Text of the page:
Alexander and his granddad were out exploring the site of the Battle of Lund (1676) when the boy happened on some silver coins coated in verdigris. The buried treasure had likely come to the surface when the field in which they were wandering was recently ploughed.
A day later, archaeologists from the National Heritage Board arrived at the site with metal detectors and were quickly able to find two clay vessels containing more than 7,000 silver coins dating from around 1300 AD.
"I never thought I'd experience anything like this," archaeologist Mats Anglert told The Local.
The coins were primarily from Denmark and England, he said, although there were also a number of rare coins from parts of modern day Germany and the Netherlands.
"I suspect we may have doubled the number of English coins from the Middle Ages ever found in Sweden," said Anglert, who estimated that 1,200 of the coins had come from across the North Sea.
English sterling coins were used as something of a global currency at the time, said the archaeologist.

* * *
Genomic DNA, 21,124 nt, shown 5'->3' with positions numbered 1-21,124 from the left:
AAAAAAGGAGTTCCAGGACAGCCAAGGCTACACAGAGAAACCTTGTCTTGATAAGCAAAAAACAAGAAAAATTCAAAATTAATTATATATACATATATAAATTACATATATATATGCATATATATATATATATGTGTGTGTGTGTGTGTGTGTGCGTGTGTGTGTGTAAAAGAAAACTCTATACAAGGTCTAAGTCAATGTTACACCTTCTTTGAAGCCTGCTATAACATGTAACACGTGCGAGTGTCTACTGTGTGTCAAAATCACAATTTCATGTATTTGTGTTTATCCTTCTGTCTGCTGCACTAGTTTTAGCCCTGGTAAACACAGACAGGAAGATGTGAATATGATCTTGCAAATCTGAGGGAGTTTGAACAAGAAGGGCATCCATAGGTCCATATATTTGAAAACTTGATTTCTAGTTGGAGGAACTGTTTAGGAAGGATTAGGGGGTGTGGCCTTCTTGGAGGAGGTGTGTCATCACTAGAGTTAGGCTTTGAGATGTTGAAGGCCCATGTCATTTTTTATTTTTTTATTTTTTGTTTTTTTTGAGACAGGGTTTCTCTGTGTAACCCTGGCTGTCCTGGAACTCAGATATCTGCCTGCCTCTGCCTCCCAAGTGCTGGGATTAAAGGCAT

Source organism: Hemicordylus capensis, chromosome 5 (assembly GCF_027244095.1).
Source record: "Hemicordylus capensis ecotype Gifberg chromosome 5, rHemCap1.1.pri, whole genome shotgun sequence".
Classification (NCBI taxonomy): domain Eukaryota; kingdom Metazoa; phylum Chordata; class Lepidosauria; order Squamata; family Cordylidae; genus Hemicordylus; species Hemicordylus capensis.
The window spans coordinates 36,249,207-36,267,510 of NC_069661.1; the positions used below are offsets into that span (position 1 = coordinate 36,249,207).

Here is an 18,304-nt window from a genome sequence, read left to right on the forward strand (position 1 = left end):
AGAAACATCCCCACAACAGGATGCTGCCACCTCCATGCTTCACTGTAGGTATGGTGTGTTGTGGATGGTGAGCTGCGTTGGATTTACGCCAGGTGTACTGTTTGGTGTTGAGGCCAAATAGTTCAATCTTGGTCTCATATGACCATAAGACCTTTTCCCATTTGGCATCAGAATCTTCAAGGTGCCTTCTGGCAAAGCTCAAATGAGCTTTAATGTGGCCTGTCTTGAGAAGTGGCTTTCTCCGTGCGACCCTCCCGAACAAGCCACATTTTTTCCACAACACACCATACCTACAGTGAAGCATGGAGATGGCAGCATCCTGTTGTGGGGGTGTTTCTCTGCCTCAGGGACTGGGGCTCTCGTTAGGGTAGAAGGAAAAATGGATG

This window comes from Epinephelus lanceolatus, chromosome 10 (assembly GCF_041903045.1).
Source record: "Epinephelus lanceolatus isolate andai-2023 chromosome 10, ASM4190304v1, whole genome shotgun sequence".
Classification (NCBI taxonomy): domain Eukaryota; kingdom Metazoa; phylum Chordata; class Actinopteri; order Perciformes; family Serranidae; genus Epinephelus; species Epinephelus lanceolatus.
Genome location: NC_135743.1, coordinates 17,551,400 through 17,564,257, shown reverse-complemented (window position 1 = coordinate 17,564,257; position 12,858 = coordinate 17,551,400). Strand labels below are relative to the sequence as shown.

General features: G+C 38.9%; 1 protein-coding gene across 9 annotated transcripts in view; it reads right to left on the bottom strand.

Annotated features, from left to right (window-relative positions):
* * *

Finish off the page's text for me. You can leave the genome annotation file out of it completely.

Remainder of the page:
"The ones we found were in their own separate container," said Anglert.
He could only speculate as to why the vessels had been buried underground.
"We're going to continue digging now and hope that we find out more about the context surrounding the coins.
"Somebody probably buried it but we don't know why. In Viking times people often sacrificed money in religious rites but I doubt if it's that. This was a large fortune and the reasons were probably more financial," said Anglert.
As for Alexander Granhof, the boy who found the treasure: "He was somewhat overwhelmed," said Anglert.
"He was very enthusiastic and was able to help us out with the dig."